Damian Maye has been invited to talk about some of his latest research linked to ethics and food governance at an international conference on Rural-Urban Linkages for Sustainable Development that will take place 19th – 21st July, 2018 in Innsbruck (Austria). 

The conference is jointly organised by the Institute of Geography and the Research Center Global Change – Regional Sustainability from the University of Innsbruck in cooperation with the International Geographical Union (IGU) Commission On ‘The Dynamics of Economic Spaces’ (DES) . Food systems, production networks and value chains will be focuses of this conference. See conference page.

The paper that Damian will be presenting approaches rural-urban linkages for sustainable development from an agri-food systems perspective.

Abstract:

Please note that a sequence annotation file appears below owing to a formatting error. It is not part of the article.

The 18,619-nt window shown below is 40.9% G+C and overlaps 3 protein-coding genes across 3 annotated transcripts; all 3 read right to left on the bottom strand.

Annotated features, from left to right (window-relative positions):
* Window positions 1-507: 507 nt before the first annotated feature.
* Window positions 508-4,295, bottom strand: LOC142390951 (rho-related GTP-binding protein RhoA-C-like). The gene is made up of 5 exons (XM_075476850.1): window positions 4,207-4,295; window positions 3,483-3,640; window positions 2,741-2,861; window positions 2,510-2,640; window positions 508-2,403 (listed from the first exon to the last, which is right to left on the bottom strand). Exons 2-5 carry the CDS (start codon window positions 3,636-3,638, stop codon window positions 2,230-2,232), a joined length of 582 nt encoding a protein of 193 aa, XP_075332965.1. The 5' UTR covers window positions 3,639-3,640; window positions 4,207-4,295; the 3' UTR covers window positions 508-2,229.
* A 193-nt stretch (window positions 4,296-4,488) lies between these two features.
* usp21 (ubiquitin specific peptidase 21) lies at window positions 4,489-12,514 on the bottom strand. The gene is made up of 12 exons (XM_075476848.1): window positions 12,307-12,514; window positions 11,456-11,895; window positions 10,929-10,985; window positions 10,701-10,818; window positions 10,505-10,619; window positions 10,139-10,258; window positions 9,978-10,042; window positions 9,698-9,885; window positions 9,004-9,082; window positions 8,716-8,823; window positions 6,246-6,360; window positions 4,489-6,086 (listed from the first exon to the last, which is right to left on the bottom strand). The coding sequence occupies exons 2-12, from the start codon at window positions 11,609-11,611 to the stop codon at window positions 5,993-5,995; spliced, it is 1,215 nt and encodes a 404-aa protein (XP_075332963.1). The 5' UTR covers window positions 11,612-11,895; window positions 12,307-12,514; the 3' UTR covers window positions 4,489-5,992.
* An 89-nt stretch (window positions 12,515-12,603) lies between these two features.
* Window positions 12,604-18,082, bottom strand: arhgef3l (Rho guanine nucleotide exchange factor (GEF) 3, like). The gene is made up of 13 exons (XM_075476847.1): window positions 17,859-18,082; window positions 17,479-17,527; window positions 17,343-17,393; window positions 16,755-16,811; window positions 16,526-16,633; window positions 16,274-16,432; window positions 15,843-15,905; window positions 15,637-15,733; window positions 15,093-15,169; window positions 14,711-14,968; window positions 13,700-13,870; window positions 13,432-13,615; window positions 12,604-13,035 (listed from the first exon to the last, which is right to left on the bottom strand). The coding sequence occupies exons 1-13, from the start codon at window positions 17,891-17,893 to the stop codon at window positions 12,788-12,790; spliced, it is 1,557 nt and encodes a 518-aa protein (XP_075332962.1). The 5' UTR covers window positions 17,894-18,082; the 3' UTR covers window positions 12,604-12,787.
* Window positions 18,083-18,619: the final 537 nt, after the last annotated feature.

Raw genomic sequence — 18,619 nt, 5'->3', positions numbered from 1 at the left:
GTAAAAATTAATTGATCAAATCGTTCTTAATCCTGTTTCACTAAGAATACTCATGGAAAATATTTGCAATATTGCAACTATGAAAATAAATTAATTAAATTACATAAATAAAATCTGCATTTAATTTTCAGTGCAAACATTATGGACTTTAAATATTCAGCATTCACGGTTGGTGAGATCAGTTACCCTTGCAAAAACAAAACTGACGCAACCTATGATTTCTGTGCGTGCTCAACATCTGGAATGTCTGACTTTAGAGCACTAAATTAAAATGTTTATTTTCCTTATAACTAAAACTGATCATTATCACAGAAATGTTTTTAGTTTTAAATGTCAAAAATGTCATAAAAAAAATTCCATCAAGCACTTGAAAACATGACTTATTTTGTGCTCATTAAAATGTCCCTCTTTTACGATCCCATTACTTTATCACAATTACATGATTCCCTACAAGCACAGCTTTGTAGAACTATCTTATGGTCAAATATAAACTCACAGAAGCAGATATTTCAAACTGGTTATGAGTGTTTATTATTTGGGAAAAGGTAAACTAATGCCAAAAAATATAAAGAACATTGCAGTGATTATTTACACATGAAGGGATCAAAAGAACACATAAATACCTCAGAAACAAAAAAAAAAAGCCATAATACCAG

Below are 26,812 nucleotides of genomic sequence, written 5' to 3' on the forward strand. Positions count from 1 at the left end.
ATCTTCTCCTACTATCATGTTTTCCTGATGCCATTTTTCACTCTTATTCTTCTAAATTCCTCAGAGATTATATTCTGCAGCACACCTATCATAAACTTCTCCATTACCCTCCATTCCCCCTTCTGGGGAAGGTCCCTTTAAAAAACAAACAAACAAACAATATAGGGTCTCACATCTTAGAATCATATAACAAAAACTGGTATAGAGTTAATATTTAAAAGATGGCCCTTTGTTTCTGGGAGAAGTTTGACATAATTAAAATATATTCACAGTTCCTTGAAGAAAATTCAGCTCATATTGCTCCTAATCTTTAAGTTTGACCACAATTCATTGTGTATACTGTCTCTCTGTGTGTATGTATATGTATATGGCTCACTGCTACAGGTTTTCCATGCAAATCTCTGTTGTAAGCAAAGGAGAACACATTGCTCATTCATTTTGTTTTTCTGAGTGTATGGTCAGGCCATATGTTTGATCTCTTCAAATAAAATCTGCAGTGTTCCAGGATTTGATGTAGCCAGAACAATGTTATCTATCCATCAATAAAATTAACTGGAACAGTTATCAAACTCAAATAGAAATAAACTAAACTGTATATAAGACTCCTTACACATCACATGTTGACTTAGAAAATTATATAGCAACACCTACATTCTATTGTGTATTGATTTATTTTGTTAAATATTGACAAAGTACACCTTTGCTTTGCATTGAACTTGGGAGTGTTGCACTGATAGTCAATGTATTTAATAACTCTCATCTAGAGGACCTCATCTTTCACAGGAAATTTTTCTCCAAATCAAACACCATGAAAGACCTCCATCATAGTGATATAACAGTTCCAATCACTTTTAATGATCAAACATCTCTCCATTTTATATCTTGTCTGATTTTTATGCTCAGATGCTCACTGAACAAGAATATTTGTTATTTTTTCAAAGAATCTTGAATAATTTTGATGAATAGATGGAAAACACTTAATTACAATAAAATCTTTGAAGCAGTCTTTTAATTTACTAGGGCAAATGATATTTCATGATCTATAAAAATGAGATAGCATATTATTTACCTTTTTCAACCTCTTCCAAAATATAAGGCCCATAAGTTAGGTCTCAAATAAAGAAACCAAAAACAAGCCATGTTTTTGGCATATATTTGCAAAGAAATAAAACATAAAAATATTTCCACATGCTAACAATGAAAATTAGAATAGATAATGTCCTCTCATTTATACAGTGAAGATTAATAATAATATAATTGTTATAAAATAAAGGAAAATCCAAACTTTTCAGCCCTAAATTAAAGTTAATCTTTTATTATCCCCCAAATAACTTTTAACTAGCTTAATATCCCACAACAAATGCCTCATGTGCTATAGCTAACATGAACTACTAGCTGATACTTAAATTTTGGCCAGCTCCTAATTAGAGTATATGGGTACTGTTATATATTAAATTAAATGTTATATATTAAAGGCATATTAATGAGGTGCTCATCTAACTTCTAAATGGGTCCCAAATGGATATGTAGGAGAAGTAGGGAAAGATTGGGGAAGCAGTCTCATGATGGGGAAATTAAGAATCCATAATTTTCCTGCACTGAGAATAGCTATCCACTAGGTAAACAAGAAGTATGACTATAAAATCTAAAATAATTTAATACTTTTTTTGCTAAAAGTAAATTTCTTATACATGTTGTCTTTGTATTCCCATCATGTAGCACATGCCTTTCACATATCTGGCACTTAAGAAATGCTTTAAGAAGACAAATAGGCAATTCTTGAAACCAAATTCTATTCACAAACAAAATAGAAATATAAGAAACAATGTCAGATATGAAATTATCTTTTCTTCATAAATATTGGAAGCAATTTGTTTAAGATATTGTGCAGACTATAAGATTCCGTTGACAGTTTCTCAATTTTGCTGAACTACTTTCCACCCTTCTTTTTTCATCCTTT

There is increasing engagement in agri-food geography and sociology with the notion of ‘sustainability transition’ as a framework to conceptualise development pathways for agri-food systems, including rural and urban examples (Maye and Duncan, 2017). In terms of rural-urban linkages, examples include market-based mechanisms (short food chains, local, regional and transnational fair trade networks), new forms of technological and social innovation (food apps, food policy councils, city-region food strategies) and public forms of food provisioning (public procurement, reciprocal contracts). These agri-food innovations are spatially proximate or spatially extended supply chain arrangements that concomitantly connect the urban and the rural and producers and consumers in novel ways. They symbolise examples of a food economy that fits well with regional innovation policy and smart development, as well as smart growth agendas. These are important food chain innovations, but the paper argues that alone such arrangements are not enough as pathways and ‘acts of change’ for sustainability transition because the emphasis is too orientated towards economic priorities and growth. Using data from a major EU project that compared the sustainability of global and local food chains, the paper argues for an approach to sustainability that puts ethics at the centre of agri-food governance. Food ethics is linked to the notion of ‘unintended consequences’ and ‘responsibility’. How responsibility is conceptualised in sustainability research is reviewed, drawing on analysis of sustainable consumption and food waste. Studies of responsibility are used to develop a ‘strategies of responsibilisation’ approach. Specifically, responsibility in agri-food governance is examined in relation to debates about plastics and reusable coffee cups, as well as wider debates about the circular economy. The paper concludes with some remarks about the value of incorporating ethics and responsibility into wider forms of economic activity and governance of rural-urban relations.

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